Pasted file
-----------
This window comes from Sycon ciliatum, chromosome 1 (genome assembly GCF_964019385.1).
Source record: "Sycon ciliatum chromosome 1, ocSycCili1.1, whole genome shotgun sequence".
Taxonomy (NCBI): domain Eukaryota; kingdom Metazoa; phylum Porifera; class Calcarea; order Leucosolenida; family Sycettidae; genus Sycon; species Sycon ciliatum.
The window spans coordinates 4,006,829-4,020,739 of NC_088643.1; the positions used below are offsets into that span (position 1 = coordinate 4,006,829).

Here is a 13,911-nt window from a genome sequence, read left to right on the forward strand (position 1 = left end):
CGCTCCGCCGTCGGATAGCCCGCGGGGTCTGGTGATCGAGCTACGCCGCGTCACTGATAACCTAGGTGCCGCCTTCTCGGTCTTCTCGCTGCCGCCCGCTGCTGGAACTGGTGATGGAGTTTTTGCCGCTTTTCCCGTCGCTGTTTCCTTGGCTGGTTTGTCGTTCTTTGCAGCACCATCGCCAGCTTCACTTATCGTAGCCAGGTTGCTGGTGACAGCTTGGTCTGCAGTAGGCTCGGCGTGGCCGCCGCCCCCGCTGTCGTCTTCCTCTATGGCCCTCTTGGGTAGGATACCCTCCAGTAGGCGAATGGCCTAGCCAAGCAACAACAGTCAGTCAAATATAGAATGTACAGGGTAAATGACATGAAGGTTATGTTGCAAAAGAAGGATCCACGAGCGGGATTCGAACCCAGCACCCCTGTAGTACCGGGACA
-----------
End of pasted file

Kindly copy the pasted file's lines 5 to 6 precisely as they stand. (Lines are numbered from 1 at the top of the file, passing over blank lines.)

Here is a 13,911-nt window from a genome sequence, read left to right on the forward strand (position 1 = left end):
CGCTCCGCCGTCGGATAGCCCGCGGGGTCTGGTGATCGAGCTACGCCGCGTCACTGATAACCTAGGTGCCGCCTTCTCGGTCTTCTCGCTGCCGCCCGCTGCTGGAACTGGTGATGGAGTTTTTGCCGCTTTTCCCGTCGCTGTTTCCTTGGCTGGTTTGTCGTTCTTTGCAGCACCATCGCCAGCTTCACTTATCGTAGCCAGGTTGCTGGTGACAGCTTGGTCTGCAGTAGGCTCGGCGTGGCCGCCGCCCCCGCTGTCGTCTTCCTCTATGGCCCTCTTGGGTAGGATACCCTCCAGTAGGCGAATGGCCTAGCCAAGCAACAACAGTCAGTCAAATATAGAATGTACAGGGTAAATGACATGAAGGTTATGTTGCAAAAGAAGGATCCACGAGCGGGATTCGAACCCAGCACCCCTGTAGTACCGGGACA